Hundreds of people from mining communities march in Pretoria

The protest follows a summit hosted by Mining Affected Communities United in Action

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Photo of protesters

Monica Ngcobo is a traditional healer from Kagung, a mining village in the Northern Cape. She joined a march by communities affected by mining activities to the Department of Mineral Resources and Energy. Photo: Masego Mafata

  • Hundreds of people from mining-affected communities marched to the Department of Mineral Resources and Energy in Pretoria on Thursday
  • The march follows a summit hosted by Mining Affected Communities United in Action on Wednesday which discussed challenges facing these communities.
  • Residents decried the lack of government assistance when they faced dispossession of their ancestral land and other problems caused by mining.

“Mining companies continue to violate us by displacing our people and polluting our land, yet officials in this department do nothing about it,” shouted Monica Ngcobo as she stood at the gates of the Department of Mineral Resources and Energy (DMRE) in Pretoria.

Ngcobo joined hundreds of people from Mining Affected Communities United in Action (MACUA) who marched to the department on 8 February.

The march follows MACUA’s inaugural summit, also held in Pretoria on Wednesday, where people discussed the challenges they face in communities affected by mining activity.

Marchers criticised the DMRE for being idle while people living in mining-affected communities are exploited and forcibly removed.

Ngcobo, who comes from Kagung village in the Northern Cape, said she was marching on behalf of traditional healers.

Ngcobo, a traditional healer, said her family was forcibly removed from the land where her great-grandparents are buried to make way for a mine near the village.

“If we want to go to our great-grandparents’ grave, we have to ask for permission from the mine to access the grave. At times, they don’t even permit us,” she said.

“Traditional health practitioners face challenges because mining companies continue to demolish our ancestral land where we get the herbs that we use to heal people. They also demolish the graves of our forefathers and this interferes not only with our customs but also with our work,” she said.

Marchers from the old mining town of Merafong said they were battling with sinkholes as a result of mining activity in the area and the government has done little to assist them.

Patricia Rabanye from Khutsong, a township in Merafong, said she was frustrated by the inaction by government on the growing sinkholes in Khutsong.

“It feels as though they are waiting for someone to die before doing something. The premier of Gauteng came in 2021, and other officials have also come after that, singing the same song of addressing the matter but nothing has changed,” she said.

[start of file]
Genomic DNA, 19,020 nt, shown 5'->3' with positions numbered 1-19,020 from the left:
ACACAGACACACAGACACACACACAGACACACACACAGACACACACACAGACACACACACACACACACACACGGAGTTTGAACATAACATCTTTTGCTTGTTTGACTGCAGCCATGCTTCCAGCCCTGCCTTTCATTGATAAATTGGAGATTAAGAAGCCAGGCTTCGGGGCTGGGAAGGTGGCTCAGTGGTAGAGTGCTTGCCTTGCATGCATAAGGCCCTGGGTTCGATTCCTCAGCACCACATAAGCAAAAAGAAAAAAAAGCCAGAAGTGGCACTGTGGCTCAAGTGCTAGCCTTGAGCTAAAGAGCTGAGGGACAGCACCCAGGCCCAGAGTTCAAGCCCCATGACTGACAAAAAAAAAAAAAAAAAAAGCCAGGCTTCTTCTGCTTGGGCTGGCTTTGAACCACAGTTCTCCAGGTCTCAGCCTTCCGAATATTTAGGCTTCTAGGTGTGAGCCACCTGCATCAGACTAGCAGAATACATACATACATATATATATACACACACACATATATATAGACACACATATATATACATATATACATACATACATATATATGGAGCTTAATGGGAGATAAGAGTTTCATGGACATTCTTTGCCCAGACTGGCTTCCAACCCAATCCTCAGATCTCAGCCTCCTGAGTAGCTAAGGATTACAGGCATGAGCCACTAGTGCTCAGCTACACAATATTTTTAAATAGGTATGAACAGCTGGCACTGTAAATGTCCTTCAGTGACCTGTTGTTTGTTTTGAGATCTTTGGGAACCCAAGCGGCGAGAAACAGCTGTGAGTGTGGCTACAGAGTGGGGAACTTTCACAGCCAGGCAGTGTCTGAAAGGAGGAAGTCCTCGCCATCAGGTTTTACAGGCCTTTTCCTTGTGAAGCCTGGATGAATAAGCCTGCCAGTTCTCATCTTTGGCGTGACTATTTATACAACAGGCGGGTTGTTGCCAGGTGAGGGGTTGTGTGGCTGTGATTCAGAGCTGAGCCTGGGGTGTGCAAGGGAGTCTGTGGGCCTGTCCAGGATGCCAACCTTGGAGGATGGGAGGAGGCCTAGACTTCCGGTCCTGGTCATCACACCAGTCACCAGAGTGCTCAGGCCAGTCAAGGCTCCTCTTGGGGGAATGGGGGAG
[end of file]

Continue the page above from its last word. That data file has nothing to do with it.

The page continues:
Rabanye said she is a third-generation resident of Khutsong. Her family was displaced from Deelkraal in Carltonville when a mine in the area wanted to build a shaft on their land. Rabanye said they also have ancestral graves in Deelkraal, which they have battled to access because of the presence of the mine.

“We can’t be doing the work of DMRE, as community members, of going and monitoring the mines. They are the structure that must make sure that mines take responsibility for the impact of their activities. But they are not. Instead, they tell us they are under-resourced,” she said.

Addressing the crowd of marchers and representatives of the DMRE, MACUA’s national coordinator Meshack Mbangula delivered what he called the “the true state of our nation” where communities “continue to be exploited by mines”, receiving no assistance from the DMRE.

MACUA did not hand over a memorandum to the DMRE because the exercise has proved futile in the past, the organisation said.

However, Mbangula read out a list of demands on behalf of MACUA. These included the inclusion of mining-affected communities in decision-making processes, legislation that makes it binding for mining companies to seek free, informed and prior consent from communities, and an overhaul of the Mineral and Petroleum Resources Development Act (MPRDA).

Siyabonga Vezi the regional manager of DMRE said while it was difficult to respond to MACUA because no memorandum had been handed to them, he will “pass MACUA’s message to the general director”.

Vezi said the DMRE engaged “consistently” with mining-affected communities, with the most recent engagement being a summit in September last year to “review the MPRDA”.

According to Gudani Tshikota, MACUA MPRDA/Democracy project leader, their request to DMRE for meaningful inclusion in the summit last year was denied.

“We asked to co-facilitate sessions with them at this summit because we understand the issues faced by communities affected by mining activities, but they did not grant our request,” he said.

Tshikota said MACUA wanted engagement with DMRE and mining-affected communities to be meaningful and not just a “box-ticking exercise”.

TOPICS:  Government Land Mining

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